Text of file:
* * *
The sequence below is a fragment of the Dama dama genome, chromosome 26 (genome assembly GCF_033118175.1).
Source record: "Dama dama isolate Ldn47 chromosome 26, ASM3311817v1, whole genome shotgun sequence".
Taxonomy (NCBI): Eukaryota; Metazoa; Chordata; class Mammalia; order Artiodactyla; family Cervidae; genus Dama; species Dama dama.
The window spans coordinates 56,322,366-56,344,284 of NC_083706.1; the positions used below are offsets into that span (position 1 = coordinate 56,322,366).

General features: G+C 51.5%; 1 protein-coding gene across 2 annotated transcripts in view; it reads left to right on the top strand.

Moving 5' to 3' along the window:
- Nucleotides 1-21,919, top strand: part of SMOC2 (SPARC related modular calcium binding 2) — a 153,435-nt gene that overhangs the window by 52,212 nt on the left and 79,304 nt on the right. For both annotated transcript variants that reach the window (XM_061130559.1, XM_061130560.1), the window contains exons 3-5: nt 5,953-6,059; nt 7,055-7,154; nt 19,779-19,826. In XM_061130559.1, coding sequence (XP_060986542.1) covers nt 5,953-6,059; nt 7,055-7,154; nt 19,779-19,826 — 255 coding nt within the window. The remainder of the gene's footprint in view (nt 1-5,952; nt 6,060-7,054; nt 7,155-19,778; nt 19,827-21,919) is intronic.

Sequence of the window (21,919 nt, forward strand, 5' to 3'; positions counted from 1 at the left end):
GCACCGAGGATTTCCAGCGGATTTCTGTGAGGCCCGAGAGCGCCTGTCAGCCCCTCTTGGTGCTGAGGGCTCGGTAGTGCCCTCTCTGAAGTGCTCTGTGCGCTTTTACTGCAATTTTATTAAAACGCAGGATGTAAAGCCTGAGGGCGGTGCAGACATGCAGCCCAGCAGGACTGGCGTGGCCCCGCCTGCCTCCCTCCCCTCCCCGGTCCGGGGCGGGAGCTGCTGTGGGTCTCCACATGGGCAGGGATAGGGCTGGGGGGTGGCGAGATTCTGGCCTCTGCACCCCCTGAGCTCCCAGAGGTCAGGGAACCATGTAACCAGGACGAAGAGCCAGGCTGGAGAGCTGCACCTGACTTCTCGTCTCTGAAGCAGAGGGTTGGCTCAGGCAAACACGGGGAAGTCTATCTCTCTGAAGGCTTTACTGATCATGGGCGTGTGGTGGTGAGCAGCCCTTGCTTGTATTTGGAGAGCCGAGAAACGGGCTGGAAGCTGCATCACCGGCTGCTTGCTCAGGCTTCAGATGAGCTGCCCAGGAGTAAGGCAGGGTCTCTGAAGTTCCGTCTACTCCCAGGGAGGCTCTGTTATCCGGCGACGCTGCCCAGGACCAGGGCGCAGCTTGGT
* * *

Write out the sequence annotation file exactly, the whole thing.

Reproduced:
The sequence below is a fragment of the Dama dama genome, chromosome 26 (genome assembly GCF_033118175.1).
Source record: "Dama dama isolate Ldn47 chromosome 26, ASM3311817v1, whole genome shotgun sequence".
Taxonomy (NCBI): Eukaryota; Metazoa; Chordata; class Mammalia; order Artiodactyla; family Cervidae; genus Dama; species Dama dama.
The window spans coordinates 56,322,366-56,344,284 of NC_083706.1; the positions used below are offsets into that span (position 1 = coordinate 56,322,366).

General features: G+C 51.5%; 1 protein-coding gene across 2 annotated transcripts in view; it reads left to right on the top strand.

Moving 5' to 3' along the window:
- Nucleotides 1-21,919, top strand: part of SMOC2 (SPARC related modular calcium binding 2) — a 153,435-nt gene that overhangs the window by 52,212 nt on the left and 79,304 nt on the right. For both annotated transcript variants that reach the window (XM_061130559.1, XM_061130560.1), the window contains exons 3-5: nt 5,953-6,059; nt 7,055-7,154; nt 19,779-19,826. In XM_061130559.1, coding sequence (XP_060986542.1) covers nt 5,953-6,059; nt 7,055-7,154; nt 19,779-19,826 — 255 coding nt within the window. The remainder of the gene's footprint in view (nt 1-5,952; nt 6,060-7,054; nt 7,155-19,778; nt 19,827-21,919) is intronic.

Sequence of the window (21,919 nt, forward strand, 5' to 3'; positions counted from 1 at the left end):
GCACCGAGGATTTCCAGCGGATTTCTGTGAGGCCCGAGAGCGCCTGTCAGCCCCTCTTGGTGCTGAGGGCTCGGTAGTGCCCTCTCTGAAGTGCTCTGTGCGCTTTTACTGCAATTTTATTAAAACGCAGGATGTAAAGCCTGAGGGCGGTGCAGACATGCAGCCCAGCAGGACTGGCGTGGCCCCGCCTGCCTCCCTCCCCTCCCCGGTCCGGGGCGGGAGCTGCTGTGGGTCTCCACATGGGCAGGGATAGGGCTGGGGGGTGGCGAGATTCTGGCCTCTGCACCCCCTGAGCTCCCAGAGGTCAGGGAACCATGTAACCAGGACGAAGAGCCAGGCTGGAGAGCTGCACCTGACTTCTCGTCTCTGAAGCAGAGGGTTGGCTCAGGCAAACACGGGGAAGTCTATCTCTCTGAAGGCTTTACTGATCATGGGCGTGTGGTGGTGAGCAGCCCTTGCTTGTATTTGGAGAGCCGAGAAACGGGCTGGAAGCTGCATCACCGGCTGCTTGCTCAGGCTTCAGATGAGCTGCCCAGGAGTAAGGCAGGGTCTCTGAAGTTCCGTCTACTCCCAGGGAGGCTCTGTTATCCGGCGACGCTGCCCAGGACCAGGGCGCAGCTTGGT